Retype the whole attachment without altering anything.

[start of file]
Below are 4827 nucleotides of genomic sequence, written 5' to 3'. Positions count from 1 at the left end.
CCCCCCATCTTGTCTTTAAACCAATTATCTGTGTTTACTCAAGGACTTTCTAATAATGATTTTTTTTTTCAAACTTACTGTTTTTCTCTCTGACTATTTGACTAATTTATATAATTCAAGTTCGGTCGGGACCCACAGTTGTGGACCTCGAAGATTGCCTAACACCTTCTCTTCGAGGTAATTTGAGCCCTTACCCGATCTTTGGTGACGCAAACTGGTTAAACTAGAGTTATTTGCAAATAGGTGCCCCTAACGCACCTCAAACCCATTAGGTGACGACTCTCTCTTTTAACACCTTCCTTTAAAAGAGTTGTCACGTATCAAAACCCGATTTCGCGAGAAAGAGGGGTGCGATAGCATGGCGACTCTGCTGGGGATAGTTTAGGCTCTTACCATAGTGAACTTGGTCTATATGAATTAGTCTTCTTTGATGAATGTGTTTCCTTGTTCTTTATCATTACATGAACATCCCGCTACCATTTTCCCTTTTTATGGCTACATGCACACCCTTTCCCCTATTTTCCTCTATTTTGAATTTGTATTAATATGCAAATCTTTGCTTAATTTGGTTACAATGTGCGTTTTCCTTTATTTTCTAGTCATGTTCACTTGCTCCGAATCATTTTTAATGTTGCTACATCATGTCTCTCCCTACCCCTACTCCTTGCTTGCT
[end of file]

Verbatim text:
Below are 4827 nucleotides of genomic sequence, written 5' to 3'. Positions count from 1 at the left end.
CCCCCCATCTTGTCTTTAAACCAATTATCTGTGTTTACTCAAGGACTTTCTAATAATGATTTTTTTTTTCAAACTTACTGTTTTTCTCTCTGACTATTTGACTAATTTATATAATTCAAGTTCGGTCGGGACCCACAGTTGTGGACCTCGAAGATTGCCTAACACCTTCTCTTCGAGGTAATTTGAGCCCTTACCCGATCTTTGGTGACGCAAACTGGTTAAACTAGAGTTATTTGCAAATAGGTGCCCCTAACGCACCTCAAACCCATTAGGTGACGACTCTCTCTTTTAACACCTTCCTTTAAAAGAGTTGTCACGTATCAAAACCCGATTTCGCGAGAAAGAGGGGTGCGATAGCATGGCGACTCTGCTGGGGATAGTTTAGGCTCTTACCATAGTGAACTTGGTCTATATGAATTAGTCTTCTTTGATGAATGTGTTTCCTTGTTCTTTATCATTACATGAACATCCCGCTACCATTTTCCCTTTTTATGGCTACATGCACACCCTTTCCCCTATTTTCCTCTATTTTGAATTTGTATTAATATGCAAATCTTTGCTTAATTTGGTTACAATGTGCGTTTTCCTTTATTTTCTAGTCATGTTCACTTGCTCCGAATCATTTTTAATGTTGCTACATCATGTCTCTCCCTACCCCTACTCCTTGCTTGCT